Lynne’s life has been a constant process of embarking on new ventures and enjoying many learning experiences. She then somehow manages to rearrange these various pieces of her life in a multitude of different ways, almost like a kaleidoscope.
Although half French Canadian by heritage, she was raised in a non-French speaking home. She went off to college with four years of high school French, but decided to start a new language. Her degree in Russian Studies from Mount Holyoke College led her into teaching and then to graduate school at Rutgers University where she earned a Master’s degree in Modern European History. Her love for history, particularly women in history, and for the French and Russian languages was, however, back-burnered by a 17-year business career (MBA from University of California at Berkeley) at two very large financial institutions.
In the middle of that career, a curious chain of events significantly readjusted the course of her life for the next 20 years when she rather serendipitously fell into the study of creativity. After completing her Ed.D at the University of Massachusetts, Amherst, she let her passion for the topics of creativity and leadership drive her departure from her banking career toward independent consulting and adjunct teaching positions in local colleges and universities. As part of that consulting practice, Lynne published Breakthrough Creativity: Achieving Top Performance Using the Eight Creative Talents (2001) and The Breakthrough Creativity Profile and Facilitator’s Guide (2003, 2012), along with several articles on topics of creativity and leadership. While still consulting, she spent 5-1/2 years as a senior researcher at Harvard Business School, where she co-authored multiple cases and articles on critical leadership challenges. Continuing to pursue more writing projects, she helped a dear friend write and publish his memoir You Can’t Win If You Don’t Play.
Another set of unexpected occurrences led her to start on a different path while still working as a consultant. For over a decade now, she has been researching the history of her eighth great grandmother. The journey to uncover her ancestor’s story has caused Lynne to come almost full circle back to her French Canadian roots and her love of history, although now more enriched by life’s twists and turns. And after teaching, writing and talking about creativity for so many years and urging others to unleash their creative talents, she has now begun to access in depth all of her own talents as a dedicated writer of non-fiction.
Throughout her life, she has continued to be a dogged questioner and researcher. She now is putting those disciplined analytical, management, and networking skills that were polished in business school and in her many years in banking and consulting to good use in her new project. The search for her ancestor’s story requires her to dig deep into the history of 17th and 18th century France and Quebec, to unearth 300 year old records that reveal the details of the lives of her ancestor and her three husbands, and to chase down a variety of different leads across Quebec, the United States and France in order to put all the various pieces of her ancestor’s life together.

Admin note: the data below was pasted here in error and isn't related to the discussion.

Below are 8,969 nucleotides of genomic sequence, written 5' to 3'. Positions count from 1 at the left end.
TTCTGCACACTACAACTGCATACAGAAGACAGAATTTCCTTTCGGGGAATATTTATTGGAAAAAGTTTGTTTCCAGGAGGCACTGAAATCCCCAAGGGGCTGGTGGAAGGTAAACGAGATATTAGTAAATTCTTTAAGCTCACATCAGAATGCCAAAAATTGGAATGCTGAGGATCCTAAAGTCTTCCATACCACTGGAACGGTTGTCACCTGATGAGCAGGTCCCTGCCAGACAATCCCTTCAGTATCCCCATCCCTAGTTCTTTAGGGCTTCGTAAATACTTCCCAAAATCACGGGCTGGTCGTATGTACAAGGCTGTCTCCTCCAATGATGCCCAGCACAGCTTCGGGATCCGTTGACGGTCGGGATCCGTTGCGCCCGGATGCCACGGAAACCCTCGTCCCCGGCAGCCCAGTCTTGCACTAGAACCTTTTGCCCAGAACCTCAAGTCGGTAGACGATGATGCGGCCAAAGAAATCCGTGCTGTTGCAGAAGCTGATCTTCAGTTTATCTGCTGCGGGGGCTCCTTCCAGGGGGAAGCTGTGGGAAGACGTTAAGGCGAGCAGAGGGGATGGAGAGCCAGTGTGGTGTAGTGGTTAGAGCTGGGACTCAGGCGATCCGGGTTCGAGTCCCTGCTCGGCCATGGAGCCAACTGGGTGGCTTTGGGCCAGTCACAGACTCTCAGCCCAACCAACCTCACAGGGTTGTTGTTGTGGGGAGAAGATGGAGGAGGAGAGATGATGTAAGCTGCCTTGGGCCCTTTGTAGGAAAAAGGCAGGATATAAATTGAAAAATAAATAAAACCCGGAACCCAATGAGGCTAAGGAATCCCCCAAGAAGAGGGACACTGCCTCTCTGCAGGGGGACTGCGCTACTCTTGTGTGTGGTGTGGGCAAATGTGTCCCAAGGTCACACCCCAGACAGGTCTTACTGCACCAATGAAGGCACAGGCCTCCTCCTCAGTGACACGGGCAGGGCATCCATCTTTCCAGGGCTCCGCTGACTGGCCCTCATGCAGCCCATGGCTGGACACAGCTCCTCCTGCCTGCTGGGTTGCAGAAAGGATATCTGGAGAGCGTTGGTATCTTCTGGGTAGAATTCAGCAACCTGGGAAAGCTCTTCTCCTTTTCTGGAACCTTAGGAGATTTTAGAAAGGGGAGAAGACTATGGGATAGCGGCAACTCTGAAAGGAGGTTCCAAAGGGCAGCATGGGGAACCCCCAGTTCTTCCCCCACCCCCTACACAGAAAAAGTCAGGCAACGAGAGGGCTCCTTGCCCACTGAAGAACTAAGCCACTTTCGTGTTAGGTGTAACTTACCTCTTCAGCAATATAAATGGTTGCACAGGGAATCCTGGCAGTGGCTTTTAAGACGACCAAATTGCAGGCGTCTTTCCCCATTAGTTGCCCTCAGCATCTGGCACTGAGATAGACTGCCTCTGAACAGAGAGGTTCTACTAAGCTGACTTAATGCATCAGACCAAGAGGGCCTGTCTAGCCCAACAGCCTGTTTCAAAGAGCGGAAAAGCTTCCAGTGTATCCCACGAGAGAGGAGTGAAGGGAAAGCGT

Along the way, Lynne has had the good fortune of connecting with her second cousin C. Peter Dumont, younger by exactly 364 days. Raised in the same hometown as Lynne and also the oldest of five children, Peter’s life has taken a quite different course. Since both his parents are of French-Canadian heritage, he grew up speaking French as a first language. After attending elementary school in New Hampshire, he received a grant to complete his high school studies in French at a boarding school in Quebec. He went on to college in Sherbrooke, Quebec for six years before pursuing studies that would lead to the priesthood. After completing his A.B degree at St. John’s Seminary in Boston, he continued his theological studies at St. Francis Seminary in Pennsylvania where he received his Master of Divinity degree.
Peter was ordained a priest in 1971. Over the past 40 years he has served in a variety of capacities in several parishes across New Hampshire. Since at that time a significant number of his parishioners still spoke French and were of French-Canadian heritage, Peter’s skills in the French language continued to stay sharp.
In the midst of his pastoral work, Peter, like Lynne, became interested in his family history. His interest, however, has been much broader. He has managed to capture his complete family tree, as contrasted with Lynne’s focus on a single ancestor. His tenacious persistence and incredible attention to detail have resulted in the mapping of all eight grandparents back to their French ancestors; he has also managed to visit most of their birthplaces across France and Quebec.
Peter’s knowledge and disciplined research have already proven to be invaluable to Lynne’s project. They are very much looking forward to a most fun and fruitful collaborative adventure in tracking down the story of their eighth great grandmother, Jeanne Chevalier.